“Barge board” fairing sides are borrowed from the 2006 YZF-R6—and from Formula One race cars.

Weight will probably increase slightly because of the new gadgets on board—the intake system, four-element slipper clutch and two shorty catalytic converters. Titanium is used extensively in the exhaust system to help offset this. Last year's claimed weight was 381 pounds. You know the old story: The sales department wants the specs out in time to hit the headlines on schedule, but the production people are still fine tuning a few things before the lines start up and the air wrenches chatter. As a result, we get info with some blanks in it, saying “TBD,” meaning “To Be Determined.” When you get your bike, throw it on the scales and let us know.

Chassis changes: Cast areas such as steering head and swingarm uprights have been made more rigid, while extruded parts have been made less so. The swingarm-pivot height has been raised 3mm. Wheelbase is unchanged at 55.7 inches.

The fork has 43mm tubes as before, with marginally larger damping pistons. Steel tube wall thickness has been slightly reduced and the axle-holders (the big cast lumps at the bottom that carry the axle and brake calipers) have been beefed up. At the rear, swingarm torsional stiffness is up 30 percent but the arms are laterally more flexible. Both these measures tend to make the bike feel more hooked up at full lean in turns, when lateral flexibility is providing most of the suspension. In Yamaha's words, the chassis changes are aimed at providing improved corner-entry front-end feel. A relaxed, confident rider is a better, safer, more able rider.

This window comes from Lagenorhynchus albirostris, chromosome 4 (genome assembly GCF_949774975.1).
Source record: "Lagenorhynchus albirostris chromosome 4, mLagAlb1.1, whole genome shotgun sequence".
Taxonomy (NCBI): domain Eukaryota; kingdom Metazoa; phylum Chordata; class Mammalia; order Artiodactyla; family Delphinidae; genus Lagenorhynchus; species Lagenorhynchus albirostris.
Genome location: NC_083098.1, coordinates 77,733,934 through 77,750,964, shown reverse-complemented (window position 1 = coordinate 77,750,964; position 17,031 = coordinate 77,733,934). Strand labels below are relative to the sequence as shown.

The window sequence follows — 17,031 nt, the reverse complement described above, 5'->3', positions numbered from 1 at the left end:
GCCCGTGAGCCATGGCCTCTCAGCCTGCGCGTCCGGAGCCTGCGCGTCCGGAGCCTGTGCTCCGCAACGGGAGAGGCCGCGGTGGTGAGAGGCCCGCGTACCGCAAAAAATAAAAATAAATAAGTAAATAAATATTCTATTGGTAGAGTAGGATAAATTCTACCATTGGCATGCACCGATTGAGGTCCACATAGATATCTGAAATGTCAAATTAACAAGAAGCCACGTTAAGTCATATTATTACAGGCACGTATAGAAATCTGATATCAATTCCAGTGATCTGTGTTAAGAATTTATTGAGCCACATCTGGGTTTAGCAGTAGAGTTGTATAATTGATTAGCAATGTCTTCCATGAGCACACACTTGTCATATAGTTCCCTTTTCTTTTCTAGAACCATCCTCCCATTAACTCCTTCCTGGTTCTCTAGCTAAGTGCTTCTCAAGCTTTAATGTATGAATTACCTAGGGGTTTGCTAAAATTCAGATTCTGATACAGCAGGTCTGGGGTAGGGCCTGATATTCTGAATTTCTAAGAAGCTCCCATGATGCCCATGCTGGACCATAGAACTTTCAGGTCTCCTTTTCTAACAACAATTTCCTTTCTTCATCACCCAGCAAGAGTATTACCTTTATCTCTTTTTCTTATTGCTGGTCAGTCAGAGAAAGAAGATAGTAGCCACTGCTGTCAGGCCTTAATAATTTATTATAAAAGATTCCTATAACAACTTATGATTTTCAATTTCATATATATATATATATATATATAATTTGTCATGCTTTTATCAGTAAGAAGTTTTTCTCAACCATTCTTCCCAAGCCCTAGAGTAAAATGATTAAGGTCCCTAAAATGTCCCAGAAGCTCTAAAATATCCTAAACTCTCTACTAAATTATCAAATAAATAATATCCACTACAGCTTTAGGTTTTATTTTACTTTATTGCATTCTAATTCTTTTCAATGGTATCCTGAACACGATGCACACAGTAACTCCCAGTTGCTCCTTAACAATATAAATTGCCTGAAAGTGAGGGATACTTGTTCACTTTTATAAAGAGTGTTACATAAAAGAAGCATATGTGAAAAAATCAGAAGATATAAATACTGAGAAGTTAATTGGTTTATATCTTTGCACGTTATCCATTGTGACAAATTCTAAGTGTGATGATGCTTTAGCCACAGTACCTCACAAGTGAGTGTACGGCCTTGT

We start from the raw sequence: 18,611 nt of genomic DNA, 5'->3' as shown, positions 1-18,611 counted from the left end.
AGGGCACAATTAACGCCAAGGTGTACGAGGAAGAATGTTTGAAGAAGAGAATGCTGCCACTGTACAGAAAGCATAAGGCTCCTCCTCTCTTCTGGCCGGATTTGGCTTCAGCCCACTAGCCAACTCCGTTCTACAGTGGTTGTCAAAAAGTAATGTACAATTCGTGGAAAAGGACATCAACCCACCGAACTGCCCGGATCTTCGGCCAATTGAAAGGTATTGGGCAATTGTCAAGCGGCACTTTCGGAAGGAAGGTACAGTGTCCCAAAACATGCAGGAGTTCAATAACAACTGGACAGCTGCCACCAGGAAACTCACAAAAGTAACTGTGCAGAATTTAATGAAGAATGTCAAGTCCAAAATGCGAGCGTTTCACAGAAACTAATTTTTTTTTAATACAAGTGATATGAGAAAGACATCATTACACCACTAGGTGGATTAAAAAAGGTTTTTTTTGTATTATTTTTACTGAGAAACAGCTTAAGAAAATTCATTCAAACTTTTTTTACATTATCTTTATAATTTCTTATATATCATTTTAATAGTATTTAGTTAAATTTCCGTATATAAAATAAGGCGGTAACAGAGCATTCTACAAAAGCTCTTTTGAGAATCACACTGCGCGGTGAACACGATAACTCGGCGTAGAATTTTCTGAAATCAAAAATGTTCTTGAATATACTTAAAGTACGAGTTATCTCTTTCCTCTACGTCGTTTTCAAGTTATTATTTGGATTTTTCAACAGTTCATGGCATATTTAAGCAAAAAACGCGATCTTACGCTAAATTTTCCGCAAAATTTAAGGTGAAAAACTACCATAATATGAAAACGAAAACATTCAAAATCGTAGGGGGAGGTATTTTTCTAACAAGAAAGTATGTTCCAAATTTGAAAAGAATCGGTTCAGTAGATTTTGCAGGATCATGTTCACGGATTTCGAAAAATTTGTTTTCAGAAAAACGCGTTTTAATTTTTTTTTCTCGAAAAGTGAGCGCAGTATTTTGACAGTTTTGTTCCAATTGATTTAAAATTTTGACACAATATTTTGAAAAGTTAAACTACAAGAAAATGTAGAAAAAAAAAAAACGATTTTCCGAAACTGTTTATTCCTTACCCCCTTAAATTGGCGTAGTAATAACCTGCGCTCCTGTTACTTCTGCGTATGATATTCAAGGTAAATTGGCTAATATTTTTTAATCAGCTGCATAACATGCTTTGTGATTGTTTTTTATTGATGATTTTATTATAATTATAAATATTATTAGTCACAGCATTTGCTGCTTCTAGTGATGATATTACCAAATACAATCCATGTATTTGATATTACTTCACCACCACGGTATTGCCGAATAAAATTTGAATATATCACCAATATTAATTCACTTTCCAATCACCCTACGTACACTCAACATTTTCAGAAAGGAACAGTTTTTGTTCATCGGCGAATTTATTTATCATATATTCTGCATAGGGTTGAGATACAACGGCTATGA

Sixteen valves, bumped compression ratio and variable intake trumpets add up to more torque, a commodity in short supply on previous R1s, at least as compared to the competition.

Steering feel stiffens as speed builds because everything spinning up front is a big gyroscope that resists your efforts. Last year's R1 front disks were 320mm but now are cut to 310—a small but useful reduction in gyro mass. The calipers, which were one-piece forged four-piston units, now sport six pistons. With six pistons, the pads are longer and narrower, so the centerline radius of their action (and so, brake torque) is said to be the same as before.

R1 has been a pioneer in the process of making engines more compact front-to-rear by vertical stacking of the gearbox shafts. This allows engine mass to be concentrated forward—useful in itself to keep the front wheel down and steering. It also allows a longer swingarm to be used. This is useful because the smaller the angle through which the arm swings, the easier it is to maintain consistent rear suspension anti-squat. Bikes that squat at the rear during off-corner acceleration tend to lift their front wheels, making the bike run wide. Many small details add up to state of the art. The intensity that has so refined 600cc sportbikes is now coming to the 1000s.

Here's hoping next year's AMA Superbike season is a hot one with the possible return of a major player with an all-new machine. How 'bout it, Yamaha?

"No race has ever been won in the first corner, but plenty have been lost there."